It’s true the Tigers were the prohibitive favorite to win their division leading into Opening Day, but it never ceases to amaze how a fanbase can so quickly and magnanimously provide “solutions” for a ballclub hovering at a .500 win percentage. As if, suddenly, they have figured out that Jim Leyland and his coaching staff do not know what they are doing.

Rarely does a fanbase ask itself, “Are we jumping the gun? Is there something Jim Leyland knows that we don’t?”

If skeptics asked themselves these questions honestly and sincerely, they’d come to know that the answer to the last question is a resounding “yes.” Jim Leyland does know something that we don’t.

He knows enough to be the winningest manager currently still active in baseball. He knows enough to have won over 1,600 games, and a World Series ring. 

What’s most important, however, is just as recently as last season, he was experienced enough to take a struggling team (17-18) to end the season 95-67, winning the division. He knew not to panic.

Coincidentally, 35 games into this year, Jim Leyland’s Tigers are at 17-18. He is not panicking.

When he took the Marlins to their first WS championship in ’97, his team was at 19-16. He has shown the ability to manage a team through rough patches.

Here is something skeptics don’t know about Leyland: Even though he’d never say it openly, he knows the AL Central is weak. He’s not a dimwit. He knows he has plenty of time. Critics of Leyland think they have him all figured out, and that Leyland simply doesn’t get it. But, the skipper is biding his time. 

He has plenty of weapons, some of which are very cold right now, and some of which are very young. He understands that it’s too early to fire his hitting coach, give up on hitters or unnecessarily stretch rookie pitchers out.

My case and point for this is last night’s early removal of Drew Smyly. Leyland pulled him after giving up four runs over five innings. The Tigers had the lead, 5-4. And to fans’ dismay, Leyland pulled Smyly after throwing only 69 pitches.

On initial thought, one might find this to have been the wrong move; the rookie’s outing went relatively smoothly. Smyly settled down each time he gave up runs, and his pitch count was quite low.

On second thought, careful consideration and a bit of intellectual respect paid to Jim Leyland reveals a different answer. Leyland isn’t required to leave the rookie in. This isn’t September. The Tigers are two games out in a very weak division. What’s the point in sending the kid back out to potentially get rattled when you have a fresh bullpen that needs work?

Leyland understands the consequence of losing a game, and sometimes chooses to risk it on the behalf of a few struggling players needing to prove themselves worthy. Leyland also uses these opportunities to give call-ups innings at the major league level, and to give his underachieving hitters more at-bats. This sort of early season managing pays dividends down the stretch.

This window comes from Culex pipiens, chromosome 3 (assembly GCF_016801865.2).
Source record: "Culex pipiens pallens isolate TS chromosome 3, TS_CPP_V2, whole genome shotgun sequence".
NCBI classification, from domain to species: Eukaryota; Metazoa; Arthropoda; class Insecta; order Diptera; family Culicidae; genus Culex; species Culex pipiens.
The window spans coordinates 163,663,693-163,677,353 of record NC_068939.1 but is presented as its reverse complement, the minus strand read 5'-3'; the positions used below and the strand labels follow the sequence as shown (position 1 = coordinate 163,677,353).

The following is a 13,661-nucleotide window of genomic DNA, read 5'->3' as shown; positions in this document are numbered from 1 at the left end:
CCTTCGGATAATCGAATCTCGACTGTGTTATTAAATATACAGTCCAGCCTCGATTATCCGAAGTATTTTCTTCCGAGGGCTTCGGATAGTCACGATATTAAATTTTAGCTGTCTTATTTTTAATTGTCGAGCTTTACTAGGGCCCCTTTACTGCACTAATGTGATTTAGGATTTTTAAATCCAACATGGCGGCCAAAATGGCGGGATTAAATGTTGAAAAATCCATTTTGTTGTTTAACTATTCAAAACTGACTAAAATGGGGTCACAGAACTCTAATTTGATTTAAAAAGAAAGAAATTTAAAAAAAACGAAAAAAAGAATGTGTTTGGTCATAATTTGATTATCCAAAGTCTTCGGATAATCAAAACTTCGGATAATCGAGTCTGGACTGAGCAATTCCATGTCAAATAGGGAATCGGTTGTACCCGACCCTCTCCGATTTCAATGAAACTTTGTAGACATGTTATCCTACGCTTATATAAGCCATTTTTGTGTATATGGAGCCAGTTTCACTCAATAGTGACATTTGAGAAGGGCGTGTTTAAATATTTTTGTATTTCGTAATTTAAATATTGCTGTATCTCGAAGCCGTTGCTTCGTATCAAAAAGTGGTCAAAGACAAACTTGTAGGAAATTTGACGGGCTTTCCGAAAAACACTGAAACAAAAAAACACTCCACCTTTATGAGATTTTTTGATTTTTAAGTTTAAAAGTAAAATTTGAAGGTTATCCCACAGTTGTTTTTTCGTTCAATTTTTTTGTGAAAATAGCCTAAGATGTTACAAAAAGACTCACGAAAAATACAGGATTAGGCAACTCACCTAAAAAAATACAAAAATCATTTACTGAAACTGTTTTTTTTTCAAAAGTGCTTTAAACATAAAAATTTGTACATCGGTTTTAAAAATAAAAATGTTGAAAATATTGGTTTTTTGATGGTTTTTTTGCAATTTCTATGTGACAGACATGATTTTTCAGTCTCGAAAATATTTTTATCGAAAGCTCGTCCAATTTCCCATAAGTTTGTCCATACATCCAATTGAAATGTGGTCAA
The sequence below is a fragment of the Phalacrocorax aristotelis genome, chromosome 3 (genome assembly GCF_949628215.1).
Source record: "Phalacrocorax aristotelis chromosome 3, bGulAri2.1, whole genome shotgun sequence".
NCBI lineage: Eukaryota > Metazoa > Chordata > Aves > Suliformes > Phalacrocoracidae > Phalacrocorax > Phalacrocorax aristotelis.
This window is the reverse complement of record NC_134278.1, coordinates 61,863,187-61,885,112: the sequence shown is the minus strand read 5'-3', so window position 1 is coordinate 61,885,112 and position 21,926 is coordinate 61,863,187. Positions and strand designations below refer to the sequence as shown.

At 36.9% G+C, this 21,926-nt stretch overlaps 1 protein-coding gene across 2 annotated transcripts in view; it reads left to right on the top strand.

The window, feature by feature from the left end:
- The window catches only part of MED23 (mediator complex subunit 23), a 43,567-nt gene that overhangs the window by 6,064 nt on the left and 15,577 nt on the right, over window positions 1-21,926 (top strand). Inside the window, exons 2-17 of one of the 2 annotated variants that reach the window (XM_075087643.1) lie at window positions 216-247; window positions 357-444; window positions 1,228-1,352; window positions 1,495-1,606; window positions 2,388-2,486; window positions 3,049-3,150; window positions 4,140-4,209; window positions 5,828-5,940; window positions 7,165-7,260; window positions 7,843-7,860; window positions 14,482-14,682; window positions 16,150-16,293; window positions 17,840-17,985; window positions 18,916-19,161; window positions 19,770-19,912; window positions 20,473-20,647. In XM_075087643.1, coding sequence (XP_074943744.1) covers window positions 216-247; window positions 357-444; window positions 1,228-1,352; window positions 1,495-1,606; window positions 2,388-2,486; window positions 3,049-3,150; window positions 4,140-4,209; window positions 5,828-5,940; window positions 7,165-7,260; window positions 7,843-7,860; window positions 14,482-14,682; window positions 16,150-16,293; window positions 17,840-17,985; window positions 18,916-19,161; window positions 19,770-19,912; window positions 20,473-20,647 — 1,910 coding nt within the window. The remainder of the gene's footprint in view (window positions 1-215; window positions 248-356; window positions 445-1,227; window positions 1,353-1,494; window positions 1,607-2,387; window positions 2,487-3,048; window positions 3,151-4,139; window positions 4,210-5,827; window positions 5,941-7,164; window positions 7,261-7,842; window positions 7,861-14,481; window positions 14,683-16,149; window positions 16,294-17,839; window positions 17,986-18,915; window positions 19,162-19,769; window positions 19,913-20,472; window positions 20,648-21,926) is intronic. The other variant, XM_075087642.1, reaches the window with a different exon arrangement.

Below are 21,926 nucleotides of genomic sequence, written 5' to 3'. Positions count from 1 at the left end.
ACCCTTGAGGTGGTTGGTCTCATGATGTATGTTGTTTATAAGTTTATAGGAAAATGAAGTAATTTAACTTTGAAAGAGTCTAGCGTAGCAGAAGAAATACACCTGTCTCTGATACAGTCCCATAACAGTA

Compared to the years past, Leyland seems quite calm in his postgame interviews, even after losing games. This year, he seems more relaxed.

Leyland knows what he’s doing and rest assured, when the time comes, he will not be resting players as often. He won’t baby his pitchers, nor will he tolerate poor batting in the lineup. This is Jim Leyland’s track record—easy-breezy starts, no kid-gloves down the stretch. Lest we forget last year’s torrid finish of 20-6.

The Tigers skipper has been around the block. He’s seen better divisions, and he’s managed good teams before. He deserves a bit more respect than he’s getting. Fans should know that he’s not panicked, and they shouldn’t be either.


Read more MLB news on BleacherReport.com

Detroit Tigers: Sizing Up the Competition for the Fifth Starter

When the Detroit Tigers wisely decided not to bring back Brad Penny following an offense-aided 10-10 record in 2012, the competition for the fifth starter in their rotation was underway.

Justin Verlander, Doug Fister, Max Scherzer and Rick Porcello represent a strong—but incomplete—rotation. Not only are they a man short, but they’re all right-handed pitchers and lack the the lefty to complement them and keep opposing teams off-balance.

The lack of a left-hander could come back to haunt the Tigers as the team presumed to be their biggest competition for the AL Central crown, the Cleveland Indians, feature a predominately left handed lineup.

The Tigers are less than two weeks away from their first game, and there is no clear-cut candidate for that final rotation spot. Because of off-days in their early schedule they technically don’t need a fifth starter until April 15 at the earliest, so Jim Leyland and Dave Dombrowski have a little, but not much, time to make a decision.

Here’s how the top contenders shake out right now.